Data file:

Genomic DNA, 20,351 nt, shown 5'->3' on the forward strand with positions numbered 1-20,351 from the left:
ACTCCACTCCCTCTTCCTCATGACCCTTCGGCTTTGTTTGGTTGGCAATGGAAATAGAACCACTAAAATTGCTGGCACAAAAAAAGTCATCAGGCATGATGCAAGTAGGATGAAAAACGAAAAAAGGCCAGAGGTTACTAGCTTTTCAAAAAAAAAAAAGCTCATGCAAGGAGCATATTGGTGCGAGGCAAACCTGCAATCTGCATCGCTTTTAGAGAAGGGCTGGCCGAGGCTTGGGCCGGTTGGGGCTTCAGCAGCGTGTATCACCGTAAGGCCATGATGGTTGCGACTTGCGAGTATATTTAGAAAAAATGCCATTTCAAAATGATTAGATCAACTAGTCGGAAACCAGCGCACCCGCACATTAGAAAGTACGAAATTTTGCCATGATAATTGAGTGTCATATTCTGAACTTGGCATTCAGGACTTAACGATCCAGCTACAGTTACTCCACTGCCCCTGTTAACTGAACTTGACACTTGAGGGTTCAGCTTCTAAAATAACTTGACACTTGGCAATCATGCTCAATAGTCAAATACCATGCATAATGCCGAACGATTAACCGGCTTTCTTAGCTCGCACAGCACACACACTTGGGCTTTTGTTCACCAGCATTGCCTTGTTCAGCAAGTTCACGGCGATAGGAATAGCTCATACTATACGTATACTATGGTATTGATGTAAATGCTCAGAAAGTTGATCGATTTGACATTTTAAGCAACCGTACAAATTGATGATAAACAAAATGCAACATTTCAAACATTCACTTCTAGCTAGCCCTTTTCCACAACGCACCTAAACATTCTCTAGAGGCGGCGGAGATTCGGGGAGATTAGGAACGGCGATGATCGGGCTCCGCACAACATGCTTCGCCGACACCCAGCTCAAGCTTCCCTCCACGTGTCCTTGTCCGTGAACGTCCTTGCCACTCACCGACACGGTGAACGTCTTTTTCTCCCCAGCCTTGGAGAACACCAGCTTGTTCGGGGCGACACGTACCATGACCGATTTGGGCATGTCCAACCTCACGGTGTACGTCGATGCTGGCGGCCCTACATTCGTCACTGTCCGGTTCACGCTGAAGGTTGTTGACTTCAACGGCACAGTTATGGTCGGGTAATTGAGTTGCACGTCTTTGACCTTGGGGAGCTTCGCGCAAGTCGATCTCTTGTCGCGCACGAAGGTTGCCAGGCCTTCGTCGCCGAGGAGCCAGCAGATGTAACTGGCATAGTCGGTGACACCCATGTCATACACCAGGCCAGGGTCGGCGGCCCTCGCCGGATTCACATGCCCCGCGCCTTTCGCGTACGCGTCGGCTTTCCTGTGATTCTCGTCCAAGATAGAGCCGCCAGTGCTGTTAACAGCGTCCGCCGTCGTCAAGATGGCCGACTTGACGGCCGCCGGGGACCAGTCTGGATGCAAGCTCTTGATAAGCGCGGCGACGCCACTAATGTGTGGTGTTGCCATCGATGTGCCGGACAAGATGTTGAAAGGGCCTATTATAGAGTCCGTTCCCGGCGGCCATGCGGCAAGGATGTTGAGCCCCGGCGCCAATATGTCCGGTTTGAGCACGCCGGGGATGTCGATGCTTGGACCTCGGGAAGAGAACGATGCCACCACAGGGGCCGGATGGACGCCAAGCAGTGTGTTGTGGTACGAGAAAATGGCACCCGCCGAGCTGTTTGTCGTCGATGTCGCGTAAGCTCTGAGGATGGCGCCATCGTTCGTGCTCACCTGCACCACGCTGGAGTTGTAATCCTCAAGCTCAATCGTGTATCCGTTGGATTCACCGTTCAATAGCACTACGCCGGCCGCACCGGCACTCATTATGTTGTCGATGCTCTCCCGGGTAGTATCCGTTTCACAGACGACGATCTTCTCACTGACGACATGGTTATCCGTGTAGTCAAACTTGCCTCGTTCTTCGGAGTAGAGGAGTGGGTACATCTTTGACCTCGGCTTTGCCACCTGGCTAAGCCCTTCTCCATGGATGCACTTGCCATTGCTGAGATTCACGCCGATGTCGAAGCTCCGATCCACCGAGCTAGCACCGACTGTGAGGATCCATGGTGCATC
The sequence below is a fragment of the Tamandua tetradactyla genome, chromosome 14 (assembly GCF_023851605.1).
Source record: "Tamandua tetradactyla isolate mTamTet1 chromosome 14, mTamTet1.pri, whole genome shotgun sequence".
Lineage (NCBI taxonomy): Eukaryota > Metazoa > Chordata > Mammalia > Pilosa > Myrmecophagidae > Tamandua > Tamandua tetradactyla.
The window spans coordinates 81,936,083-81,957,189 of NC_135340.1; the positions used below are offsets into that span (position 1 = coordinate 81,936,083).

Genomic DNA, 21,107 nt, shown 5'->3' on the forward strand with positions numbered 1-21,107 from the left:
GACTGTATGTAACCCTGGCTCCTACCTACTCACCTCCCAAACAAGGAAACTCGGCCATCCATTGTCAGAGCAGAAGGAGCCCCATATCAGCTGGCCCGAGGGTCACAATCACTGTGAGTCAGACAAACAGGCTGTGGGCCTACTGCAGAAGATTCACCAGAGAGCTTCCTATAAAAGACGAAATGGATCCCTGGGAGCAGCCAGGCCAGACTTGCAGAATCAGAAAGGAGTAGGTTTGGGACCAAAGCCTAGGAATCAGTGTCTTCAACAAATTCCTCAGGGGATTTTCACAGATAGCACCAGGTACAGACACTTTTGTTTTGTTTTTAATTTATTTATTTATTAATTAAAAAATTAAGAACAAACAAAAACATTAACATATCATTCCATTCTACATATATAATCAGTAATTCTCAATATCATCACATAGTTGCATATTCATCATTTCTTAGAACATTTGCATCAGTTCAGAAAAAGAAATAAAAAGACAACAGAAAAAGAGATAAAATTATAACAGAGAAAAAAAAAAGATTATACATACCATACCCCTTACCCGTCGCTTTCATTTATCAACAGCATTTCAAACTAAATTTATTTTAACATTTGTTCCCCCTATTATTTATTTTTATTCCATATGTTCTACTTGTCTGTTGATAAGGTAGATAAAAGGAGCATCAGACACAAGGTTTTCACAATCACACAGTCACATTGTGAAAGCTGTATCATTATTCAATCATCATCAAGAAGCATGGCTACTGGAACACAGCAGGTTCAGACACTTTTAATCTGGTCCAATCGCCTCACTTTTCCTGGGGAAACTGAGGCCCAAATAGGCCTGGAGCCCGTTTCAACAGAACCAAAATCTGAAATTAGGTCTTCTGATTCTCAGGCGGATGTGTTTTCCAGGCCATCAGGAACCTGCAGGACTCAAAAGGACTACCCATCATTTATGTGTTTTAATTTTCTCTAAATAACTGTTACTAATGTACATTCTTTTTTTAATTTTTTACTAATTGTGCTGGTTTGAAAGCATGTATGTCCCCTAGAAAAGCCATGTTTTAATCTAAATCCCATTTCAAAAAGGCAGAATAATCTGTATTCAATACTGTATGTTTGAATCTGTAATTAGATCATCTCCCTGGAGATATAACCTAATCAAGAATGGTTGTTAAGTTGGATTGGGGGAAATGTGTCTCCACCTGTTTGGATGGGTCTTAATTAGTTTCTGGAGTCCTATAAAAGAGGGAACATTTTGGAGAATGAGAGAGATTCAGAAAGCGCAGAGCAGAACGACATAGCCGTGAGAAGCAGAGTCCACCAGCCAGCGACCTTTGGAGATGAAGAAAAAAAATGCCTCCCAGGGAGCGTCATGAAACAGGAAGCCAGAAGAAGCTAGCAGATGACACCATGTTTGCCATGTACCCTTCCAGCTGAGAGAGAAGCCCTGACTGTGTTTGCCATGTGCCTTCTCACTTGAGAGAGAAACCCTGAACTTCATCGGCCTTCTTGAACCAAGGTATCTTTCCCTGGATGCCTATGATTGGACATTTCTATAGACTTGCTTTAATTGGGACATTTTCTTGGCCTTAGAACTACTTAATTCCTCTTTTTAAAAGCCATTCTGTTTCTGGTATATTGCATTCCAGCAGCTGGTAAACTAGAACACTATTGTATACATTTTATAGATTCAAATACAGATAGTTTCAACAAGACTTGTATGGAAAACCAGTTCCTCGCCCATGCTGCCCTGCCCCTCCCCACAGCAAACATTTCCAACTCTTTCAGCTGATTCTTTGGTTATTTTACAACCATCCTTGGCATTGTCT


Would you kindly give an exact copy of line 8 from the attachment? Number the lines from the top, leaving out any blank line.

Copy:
GACTGTATGTAACCCTGGCTCCTACCTACTCACCTCCCAAACAAGGAAACTCGGCCATCCATTGTCAGAGCAGAAGGAGCCCCATATCAGCTGGCCCGAGGGTCACAATCACTGTGAGTCAGACAAACAGGCTGTGGGCCTACTGCAGAAGATTCACCAGAGAGCTTCCTATAAAAGACGAAATGGATCCCTGGGAGCAGCCAGGCCAGACTTGCAGAATCAGAAAGGAGTAGGTTTGGGACCAAAGCCTAGGAATCAGTGTCTTCAACAAATTCCTCAGGGGATTTTCACAGATAGCACCAGGTACAGACACTTTTGTTTTGTTTTTAATTTATTTATTTATTAATTAAAAAATTAAGAACAAACAAAAACATTAACATATCATTCCATTCTACATATATAATCAGTAATTCTCAATATCATCACATAGTTGCATATTCATCATTTCTTAGAACATTTGCATCAGTTCAGAAAAAGAAATAAAAAGACAACAGAAAAAGAGATAAAATTATAACAGAGAAAAAAAAAAGATTATACATACCATACCCCTTACCCGTCGCTTTCATTTATCAACAGCATTTCAAACTAAATTTATTTTAACATTTGTTCCCCCTATTATTTATTTTTATTCCATATGTTCTACTTGTCTGTTGATAAGGTAGATAAAAGGAGCATCAGACACAAGGTTTTCACAATCACACAGTCACATTGTGAAAGCTGTATCATTATTCAATCATCATCAAGAAGCATGGCTACTGGAACACAGCAGGTTCAGACACTTTTAATCTGGTCCAATCGCCTCACTTTTCCTGGGGAAACTGAGGCCCAAATAGGCCTGGAGCCCGTTTCAACAGAACCAAAATCTGAAATTAGGTCTTCTGATTCTCAGGCGGATGTGTTTTCCAGGCCATCAGGAACCTGCAGGACTCAAAAGGACTACCCATCATTTATGTGTTTTAATTTTCTCTAAATAACTGTTACTAATGTACATTCTTTTTTTAATTTTTTACTAATTGTGCTGGTTTGAAAGCATGTATGTCCCCTAGAAAAGCCATGTTTTAATCTAAATCCCATTTCAAAAAGGCAGAATAATCTGTATTCAATACTGTATGTTTGAATCTGTAATTAGATCATCTCCCTGGAGATATAACCTAATCAAGAATGGTTGTTAAGTTGGATTGGGGGAAATGTGTCTCCACCTGTTTGGATGGGTCTTAATTAGTTTCTGGAGTCCTATAAAAGAGGGAACATTTTGGAGAATGAGAGAGATTCAGAAAGCGCAGAGCAGAACGACATAGCCGTGAGAAGCAGAGTCCACCAGCCAGCGACCTTTGGAGATGAAGAAAAAAAATGCCTCCCAGGGAGCGTCATGAAACAGGAAGCCAGAAGAAGCTAGCAGATGACACCATGTTTGCCATGTACCCTTCCAGCTGAGAGAGAAGCCCTGACTGTGTTTGCCATGTGCCTTCTCACTTGAGAGAGAAACCCTGAACTTCATCGGCCTTCTTGAACCAAGGTATCTTTCCCTGGATGCCTATGATTGGACATTTCTATAGACTTGCTTTAATTGGGACATTTTCTTGGCCTTAGAACTACTTAATTCCTCTTTTTAAAAGCCATTCTGTTTCTGGTATATTGCATTCCAGCAGCTGGTAAACTAGAACACTATTGTATACATTTTATAGATTCAAATACAGATAGTTTCAACAAGACTTGTATGGAAAACCAGTTCCTCGCCCATGCTGCCCTGCCCCTCCCCACAGCAAACATTTCCAACTCTTTCAGCTGATTCTTTGGTTATTTTACAACCATCCTTGGCATTGTCT